Why a Living Trust Isn’t For Me Right Now

July 3, 2017

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A few years ago, my wife and I got our wills completed. That made us feel great! With our life insurance and will complete, we’re now protecting our family if the unexpected were to occur. My next goal was to look into a living trust.

I’ve heard from friends and family that a living trust is something we need, but I wasn’t sure why. I decided to look into it a bit more. Here is what I learned…

What is a Living Trust?

Tomorrow tells me a living trust is something “you create and fund during your lifetime that contains provisions about how the trust assets should be distributed during your lifetime and after your death.”

Translated into Andy-ese … I transfer ownership of all of my assets to a trust before I die so my kids and my wife are already set to receive everything with no questions asked.

What is the difference between a Living Trust and a Will?

With a will, you designate where you’ll be buried, who your kids are going to go to, and where your assets will go. The living trust only deals with your assets.

The biggest advantage of having a Living Trust over a Will is that you avoid probate court.

What is probate court?

After someone dies, probate court helps distribute a person’s assets so that all of their debts are paid and the folks who inherit assets are given their share.

Why would you want to avoid probate court?

There are fees associated with probate court and some people don’t want their families to deal with the hassle of the courts after they’ve died.

How much are the probate fees?

It completely depends on where you live. I checked with my county and found out they would charge $987.50 (+ $175 application fee) for probate if I were to die. A total of $1,162.50.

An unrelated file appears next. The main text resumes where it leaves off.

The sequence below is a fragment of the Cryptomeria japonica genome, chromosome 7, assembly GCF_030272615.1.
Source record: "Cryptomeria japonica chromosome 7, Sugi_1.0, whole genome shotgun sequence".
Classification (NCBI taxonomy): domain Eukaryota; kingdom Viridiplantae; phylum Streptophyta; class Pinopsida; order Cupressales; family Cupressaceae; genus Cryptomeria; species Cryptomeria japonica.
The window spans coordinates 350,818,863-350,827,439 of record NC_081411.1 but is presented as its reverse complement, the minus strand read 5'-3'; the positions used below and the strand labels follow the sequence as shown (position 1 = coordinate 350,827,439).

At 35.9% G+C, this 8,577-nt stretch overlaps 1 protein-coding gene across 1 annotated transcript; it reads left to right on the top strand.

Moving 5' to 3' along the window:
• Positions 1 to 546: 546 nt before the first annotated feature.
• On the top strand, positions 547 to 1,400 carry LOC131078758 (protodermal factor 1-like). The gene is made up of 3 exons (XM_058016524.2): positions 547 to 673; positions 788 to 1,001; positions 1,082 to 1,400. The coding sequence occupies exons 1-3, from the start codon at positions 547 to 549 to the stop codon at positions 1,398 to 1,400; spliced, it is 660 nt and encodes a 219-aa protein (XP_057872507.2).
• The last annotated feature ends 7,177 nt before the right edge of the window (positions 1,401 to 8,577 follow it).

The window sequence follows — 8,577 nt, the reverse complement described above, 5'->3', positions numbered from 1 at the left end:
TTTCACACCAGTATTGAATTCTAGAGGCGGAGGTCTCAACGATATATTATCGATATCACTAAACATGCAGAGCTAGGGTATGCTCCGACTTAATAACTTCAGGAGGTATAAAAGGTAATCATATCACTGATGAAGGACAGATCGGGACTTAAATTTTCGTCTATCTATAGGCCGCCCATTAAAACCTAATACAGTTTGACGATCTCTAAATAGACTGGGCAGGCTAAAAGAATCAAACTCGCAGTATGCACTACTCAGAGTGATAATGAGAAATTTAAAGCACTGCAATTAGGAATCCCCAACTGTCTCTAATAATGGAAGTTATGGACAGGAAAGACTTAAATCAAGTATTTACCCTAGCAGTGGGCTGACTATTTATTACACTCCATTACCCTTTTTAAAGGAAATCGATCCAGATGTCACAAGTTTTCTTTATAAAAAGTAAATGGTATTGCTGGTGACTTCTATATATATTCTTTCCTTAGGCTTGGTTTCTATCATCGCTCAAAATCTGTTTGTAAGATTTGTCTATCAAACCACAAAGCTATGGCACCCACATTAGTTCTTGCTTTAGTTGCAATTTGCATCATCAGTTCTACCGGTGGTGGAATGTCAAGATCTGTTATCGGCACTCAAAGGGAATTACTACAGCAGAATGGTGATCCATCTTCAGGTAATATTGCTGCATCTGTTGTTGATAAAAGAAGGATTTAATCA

Probate Fees for Oakland County, MI

Sounds like a lot of money, right? Even with that $1,100, I still don’t think we need a living trust right now.

5 Reasons We Don’t Need a Living Trust Right Now

1. Time Consuming

  • The living trust process requires you to transfer all of your assets (home, bank accounts, IRAs, 401ks, Brokerage Accounts, Cars) out of your name and into the trust’s name.
  • If there are any changes in your life (selling your car/home) then you need to transfer the asset out of the trust so you can sell it. What if you want to get a new house or car? Then that needs to be transferred into the trust. Yikes!

2. Costly

  • Constantly making sure the living trust is updated sounds extremely cumbersome and ripe for some major mistakes. The natural reaction would be to get a lawyer to set it up and help you maintain it.
  • I guarantee that the costs to work with a lawyer on the initial set up and maintenance with changes over the next 60 years of our lives (we’re 35 by the way) will be more than the $1,100 in probate fees I mentioned previously.

3. I’m Not Bonkers Rich

  • Since my probate fees are so low, I’m not too worried about the overall cost right now.
  • If I become a decamillionaire (sweet!), then I will be more concerned about the probate court fees. At this point in my mid-30’s, I’m comfortable with covering those costs from our emergency fund.

4. I Don’t Have a Complicated Financial Situation

  • I’m just a typical dude with one house, one bank account, one 401k, a car and a Roth IRA. I don’t own any businesses (well, there’s this one, but if I die, the show and blog are dying too).
  • I don’t own out-of-state properties.
  • Based on some research (AKA watching a bunch of videos of lawyers on YouTube), I feel like our situation is pretty straightforward.
  • Right now, all of these assets (minus the car) are either designated to my wife Nicole or they have her set as the co-owner.